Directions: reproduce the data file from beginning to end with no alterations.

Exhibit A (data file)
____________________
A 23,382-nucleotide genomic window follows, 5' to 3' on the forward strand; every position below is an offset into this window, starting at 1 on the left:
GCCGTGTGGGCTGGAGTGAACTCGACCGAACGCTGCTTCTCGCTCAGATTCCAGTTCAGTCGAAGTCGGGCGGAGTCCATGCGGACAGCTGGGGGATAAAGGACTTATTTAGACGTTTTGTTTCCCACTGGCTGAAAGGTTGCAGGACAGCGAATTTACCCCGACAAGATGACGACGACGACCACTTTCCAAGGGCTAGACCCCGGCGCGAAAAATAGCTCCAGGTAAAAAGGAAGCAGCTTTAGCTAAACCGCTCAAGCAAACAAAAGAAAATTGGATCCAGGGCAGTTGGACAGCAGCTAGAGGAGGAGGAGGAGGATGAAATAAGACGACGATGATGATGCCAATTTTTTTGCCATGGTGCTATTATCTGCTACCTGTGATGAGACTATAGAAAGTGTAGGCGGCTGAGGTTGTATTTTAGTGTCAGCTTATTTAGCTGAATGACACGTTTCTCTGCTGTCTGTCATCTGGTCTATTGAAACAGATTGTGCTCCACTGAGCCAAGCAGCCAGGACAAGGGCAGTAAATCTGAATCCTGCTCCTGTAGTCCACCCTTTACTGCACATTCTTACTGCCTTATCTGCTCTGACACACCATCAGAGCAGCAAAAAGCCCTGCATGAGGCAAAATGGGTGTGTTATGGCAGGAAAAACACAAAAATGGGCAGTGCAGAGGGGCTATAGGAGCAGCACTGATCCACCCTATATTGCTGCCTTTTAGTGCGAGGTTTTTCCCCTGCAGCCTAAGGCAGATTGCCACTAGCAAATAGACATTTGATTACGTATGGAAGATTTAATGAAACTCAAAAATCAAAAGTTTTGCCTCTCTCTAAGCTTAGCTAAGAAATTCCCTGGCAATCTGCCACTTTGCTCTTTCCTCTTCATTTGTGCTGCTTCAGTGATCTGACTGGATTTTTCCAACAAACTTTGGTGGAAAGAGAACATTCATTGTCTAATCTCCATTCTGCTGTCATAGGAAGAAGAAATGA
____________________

A 23,382-nucleotide genomic window follows, 5' to 3' on the forward strand; every position below is an offset into this window, starting at 1 on the left:
GCCGTGTGGGCTGGAGTGAACTCGACCGAACGCTGCTTCTCGCTCAGATTCCAGTTCAGTCGAAGTCGGGCGGAGTCCATGCGGACAGCTGGGGGATAAAGGACTTATTTAGACGTTTTGTTTCCCACTGGCTGAAAGGTTGCAGGACAGCGAATTTACCCCGACAAGATGACGACGACGACCACTTTCCAAGGGCTAGACCCCGGCGCGAAAAATAGCTCCAGGTAAAAAGGAAGCAGCTTTAGCTAAACCGCTCAAGCAAACAAAAGAAAATTGGATCCAGGGCAGTTGGACAGCAGCTAGAGGAGGAGGAGGAGGATGAAATAAGACGACGATGATGATGCCAATTTTTTTGCCATGGTGCTATTATCTGCTACCTGTGATGAGACTATAGAAAGTGTAGGCGGCTGAGGTTGTATTTTAGTGTCAGCTTATTTAGCTGAATGACACGTTTCTCTGCTGTCTGTCATCTGGTCTATTGAAACAGATTGTGCTCCACTGAGCCAAGCAGCCAGGACAAGGGCAGTAAATCTGAATCCTGCTCCTGTAGTCCACCCTTTACTGCACATTCTTACTGCCTTATCTGCTCTGACACACCATCAGAGCAGCAAAAAGCCCTGCATGAGGCAAAATGGGTGTGTTATGGCAGGAAAAACACAAAAATGGGCAGTGCAGAGGGGCTATAGGAGCAGCACTGATCCACCCTATATTGCTGCCTTTTAGTGCGAGGTTTTTCCCCTGCAGCCTAAGGCAGATTGCCACTAGCAAATAGACATTTGATTACGTATGGAAGATTTAATGAAACTCAAAAATCAAAAGTTTTGCCTCTCTCTAAGCTTAGCTAAGAAATTCCCTGGCAATCTGCCACTTTGCTCTTTCCTCTTCATTTGTGCTGCTTCAGTGATCTGACTGGATTTTTCCAACAAACTTTGGTGGAAAGAGAACATTCATTGTCTAATCTCCATTCTGCTGTCATAGGAAGAAGAAATGA